it's 12:58 am and you are typing in your blog. That means a) you can't sleep because your brain is on fire, and b) you don't really want to write, because you'd rather be sleeping, so you blog instead.
Doc and I are messing with the classical trivium and trying to apply it to new media. I was actually dozing when I got hit by the so what, but I am not sure I caught it in my haze. I was working on this earlier in the evening, and it does seem like a number of people have identified various educational tensions, but they always identify those tensions in twos: rhetoric and philosophy (fish), orators and philosophers (kimball), rhetoric and poetics (Berlin), but the trivium suggests 3 ways of dicing and slicing research, teaching, and curriculums: grammar (now literature, linguistics, even history), rhetoric (still pretty much rhetoric), and dialectics (philosophy).
McLuhan often ends up blending rhetoric and grammar, and he more or less suggested in his diss that grammar (the collecting, sorting, categorizing, and interpreting of texts, including the book of nature) is necessary to support both rhetoric (eloquent wisdom) and dialectic (the pursuit of truth). Maybe what struck me as I was trying to fall asleep was that grammar (in the classical senses) has indeed been under attack in two ways that we need to articulate in this article:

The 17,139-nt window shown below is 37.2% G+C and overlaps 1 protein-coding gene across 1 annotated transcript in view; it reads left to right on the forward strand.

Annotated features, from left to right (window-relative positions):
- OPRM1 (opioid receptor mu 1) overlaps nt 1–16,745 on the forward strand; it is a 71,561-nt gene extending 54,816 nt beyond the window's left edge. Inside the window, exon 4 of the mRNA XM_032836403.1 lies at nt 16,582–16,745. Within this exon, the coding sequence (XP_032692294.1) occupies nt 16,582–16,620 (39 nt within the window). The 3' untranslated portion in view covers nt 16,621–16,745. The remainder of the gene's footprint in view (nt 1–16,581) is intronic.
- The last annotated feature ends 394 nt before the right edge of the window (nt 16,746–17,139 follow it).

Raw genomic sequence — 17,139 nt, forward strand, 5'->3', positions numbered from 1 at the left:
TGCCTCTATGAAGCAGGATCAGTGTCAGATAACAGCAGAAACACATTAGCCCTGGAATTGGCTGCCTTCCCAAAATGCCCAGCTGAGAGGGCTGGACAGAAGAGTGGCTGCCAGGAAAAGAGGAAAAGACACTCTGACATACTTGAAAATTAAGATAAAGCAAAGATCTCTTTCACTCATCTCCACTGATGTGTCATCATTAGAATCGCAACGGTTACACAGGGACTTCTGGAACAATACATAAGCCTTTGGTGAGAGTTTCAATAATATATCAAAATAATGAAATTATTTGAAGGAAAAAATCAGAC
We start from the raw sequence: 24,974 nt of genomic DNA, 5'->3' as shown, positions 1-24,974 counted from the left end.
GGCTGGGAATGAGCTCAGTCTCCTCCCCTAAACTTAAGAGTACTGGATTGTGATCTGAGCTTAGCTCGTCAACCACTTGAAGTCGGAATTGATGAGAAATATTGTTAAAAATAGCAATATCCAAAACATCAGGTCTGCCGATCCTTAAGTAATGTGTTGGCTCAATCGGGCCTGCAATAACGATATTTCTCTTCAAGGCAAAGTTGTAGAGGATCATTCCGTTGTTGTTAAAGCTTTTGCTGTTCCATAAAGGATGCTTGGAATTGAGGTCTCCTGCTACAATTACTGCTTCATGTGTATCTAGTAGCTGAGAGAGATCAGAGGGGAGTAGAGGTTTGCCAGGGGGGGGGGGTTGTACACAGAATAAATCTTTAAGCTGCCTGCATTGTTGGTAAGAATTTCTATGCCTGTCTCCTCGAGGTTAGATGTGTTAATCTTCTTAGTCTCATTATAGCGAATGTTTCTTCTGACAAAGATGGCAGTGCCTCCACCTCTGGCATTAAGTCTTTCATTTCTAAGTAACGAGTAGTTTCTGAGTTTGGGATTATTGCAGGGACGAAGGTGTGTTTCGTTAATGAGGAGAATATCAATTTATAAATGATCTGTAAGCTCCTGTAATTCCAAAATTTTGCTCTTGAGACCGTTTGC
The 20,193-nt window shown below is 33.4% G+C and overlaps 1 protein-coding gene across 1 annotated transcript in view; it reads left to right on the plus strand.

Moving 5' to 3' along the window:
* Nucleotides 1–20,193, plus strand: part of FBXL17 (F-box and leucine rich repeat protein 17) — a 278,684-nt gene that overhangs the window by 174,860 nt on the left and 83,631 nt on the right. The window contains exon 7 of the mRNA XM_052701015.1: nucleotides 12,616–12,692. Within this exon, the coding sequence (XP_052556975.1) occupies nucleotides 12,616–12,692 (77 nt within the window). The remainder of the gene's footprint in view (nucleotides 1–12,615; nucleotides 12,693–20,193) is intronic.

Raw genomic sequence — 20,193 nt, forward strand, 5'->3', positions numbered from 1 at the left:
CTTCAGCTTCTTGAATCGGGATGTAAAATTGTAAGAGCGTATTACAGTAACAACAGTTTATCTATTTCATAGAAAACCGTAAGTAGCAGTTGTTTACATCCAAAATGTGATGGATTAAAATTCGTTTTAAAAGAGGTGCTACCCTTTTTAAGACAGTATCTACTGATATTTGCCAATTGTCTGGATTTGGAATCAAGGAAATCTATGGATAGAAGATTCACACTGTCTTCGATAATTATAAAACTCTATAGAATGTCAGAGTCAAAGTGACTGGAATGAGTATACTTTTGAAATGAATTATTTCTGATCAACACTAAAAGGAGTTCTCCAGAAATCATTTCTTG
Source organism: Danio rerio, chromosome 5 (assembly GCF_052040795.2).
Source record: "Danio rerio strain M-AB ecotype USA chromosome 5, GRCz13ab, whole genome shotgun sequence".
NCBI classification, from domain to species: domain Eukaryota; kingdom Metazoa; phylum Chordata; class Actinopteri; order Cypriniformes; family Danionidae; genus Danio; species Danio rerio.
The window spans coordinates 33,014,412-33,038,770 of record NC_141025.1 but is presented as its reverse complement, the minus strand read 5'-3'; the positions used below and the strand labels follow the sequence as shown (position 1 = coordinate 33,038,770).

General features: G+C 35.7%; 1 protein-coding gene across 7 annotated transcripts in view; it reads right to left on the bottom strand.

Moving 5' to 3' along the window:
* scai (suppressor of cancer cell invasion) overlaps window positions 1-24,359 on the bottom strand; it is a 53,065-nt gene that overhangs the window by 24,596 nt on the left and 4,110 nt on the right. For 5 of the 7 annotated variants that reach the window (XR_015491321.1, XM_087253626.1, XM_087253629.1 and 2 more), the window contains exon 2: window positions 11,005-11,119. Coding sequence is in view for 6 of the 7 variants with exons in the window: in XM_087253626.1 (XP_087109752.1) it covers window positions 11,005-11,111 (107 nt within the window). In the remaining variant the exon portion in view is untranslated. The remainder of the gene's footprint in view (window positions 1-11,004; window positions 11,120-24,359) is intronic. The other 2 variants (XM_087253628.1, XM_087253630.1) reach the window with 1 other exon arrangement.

1. the dialecticians pick away at the limitation of grammatical categories and labels, and
2. the rhetoricians of the 20th century teach their subject (our subject, my subject) as if we don't need all that wisdom, all those texts. We teach writing without Literature, and we teach "new media" without giving ourselves (in some cases) and our students a grounding / history / sense of the scope of new media.
We rhetoricians need the grammarians, and, despite what McLuhan thinks, we need the dialecticians. Or we need to be able to play all three in our classrooms and in our curriculums.
On a metanote, writing in a blog, ten minutes a day (as metaphor, not literal), is liberating. I have been grinding and hacking away at that essay when I can over the weekend, but the writing is slow and difficult when done within the essay as a whole. I came to the nice open space of the blog, and the dialogue box was mine to fill-up. This essay started with a blog note, developed through other notes, and will undoubtedly need get stretched out via blogging along the way.